House Minority Leader Nancy PelosiNancy Patricia D'Alesandro PelosiDemocrats search for 51st net neutrality vote Hoyer suggests Dems won't support spending bill without DACA fix Trump’s first year in office was the year of the woman MORE (D-Calif.) said Tuesday that Bill ClintonWilliam (Bill) Jefferson ClintonTrump’s first year in office was the year of the woman Can a president be impeached for non-criminal conduct? Dems search for winning playbook MORE’s past should not be part the 2016 presidential race, adding that the focus should not be on what the former president "did two decades ago." 

“It would be if he were running for president but he isn’t,” she told MSNBC’s Andrea Mitchell when asked if Clinton’s past affairs and allegations of sexual misconduct were fair game.

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Hillary ClintonHillary Diane Rodham ClintonIntel Dem decries White House 'gag order' after Bannon testimony 'Total free-for-all' as Bannon clashes with Intel members Mellman: On Political Authenticity (Part 2) MORE is running for president,” Pelosi said. "I believe that Hillary Clinton wants to talk about the issues that affect people and their everyday life. That’s what this election should be about, not what Bill Clinton did two decades ago.”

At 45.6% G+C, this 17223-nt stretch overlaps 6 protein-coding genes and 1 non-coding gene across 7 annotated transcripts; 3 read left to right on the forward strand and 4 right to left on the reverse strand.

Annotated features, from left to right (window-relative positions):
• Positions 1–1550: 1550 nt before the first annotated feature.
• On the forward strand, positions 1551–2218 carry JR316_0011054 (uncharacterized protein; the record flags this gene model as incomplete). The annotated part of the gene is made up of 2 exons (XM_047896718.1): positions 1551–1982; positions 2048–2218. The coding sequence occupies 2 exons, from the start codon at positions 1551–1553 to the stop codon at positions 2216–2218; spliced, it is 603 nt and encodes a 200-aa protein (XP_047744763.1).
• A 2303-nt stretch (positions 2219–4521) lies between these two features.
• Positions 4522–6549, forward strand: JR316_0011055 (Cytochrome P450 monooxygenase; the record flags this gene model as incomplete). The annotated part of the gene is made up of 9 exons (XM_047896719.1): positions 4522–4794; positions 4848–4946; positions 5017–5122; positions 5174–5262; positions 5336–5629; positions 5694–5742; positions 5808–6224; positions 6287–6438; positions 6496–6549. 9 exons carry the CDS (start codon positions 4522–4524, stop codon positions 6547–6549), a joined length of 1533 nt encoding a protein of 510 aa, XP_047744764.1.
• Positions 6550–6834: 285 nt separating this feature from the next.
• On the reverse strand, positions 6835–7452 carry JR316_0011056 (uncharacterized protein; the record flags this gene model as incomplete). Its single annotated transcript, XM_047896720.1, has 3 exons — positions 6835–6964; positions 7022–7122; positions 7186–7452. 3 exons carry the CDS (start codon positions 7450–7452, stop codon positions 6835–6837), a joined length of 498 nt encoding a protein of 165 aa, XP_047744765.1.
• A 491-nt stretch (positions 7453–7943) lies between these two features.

Pelosi argued that Hillary Clinton could drown out GOP presidential front-runner Donald TrumpDonald John TrumpDems flip Wisconsin state Senate seat Sessions: 'We should be like Canada' in how we take in immigrants GOP rep: 'Sheet metal and garbage' everywhere in Haiti MORE’s attacks on her husband by focusing on the economy instead.

“I think you stick with what is important to the American people and what’s important to the American people is their financial stability,” she said.

“That is what elections are about. That is why I say it’s a race between trickle-down economics [and] tax breaks for special interests and the very wealthy…or recognizing we’re a consumer economy and [it is] the success of the middle class. Consumer confidence is what is going to grow our economy.”

Hillary Clinton refused to comment Monday evening on Trump’s repeated attacks on her spouse’s indiscretions.

“People can say whatever they want about us – we understand that if you don’t have anything positive to say what you’ll do to help people’s lives, you’ll have to resort to personal attacks,” she said at Iowa’s Brown and Black Presidential Forum.

Trump has frequently dredged up past allegations of sexual harassment against Bill Clinton, arguing the former president became “fair game” once he began campaigning for Hillary Clinton.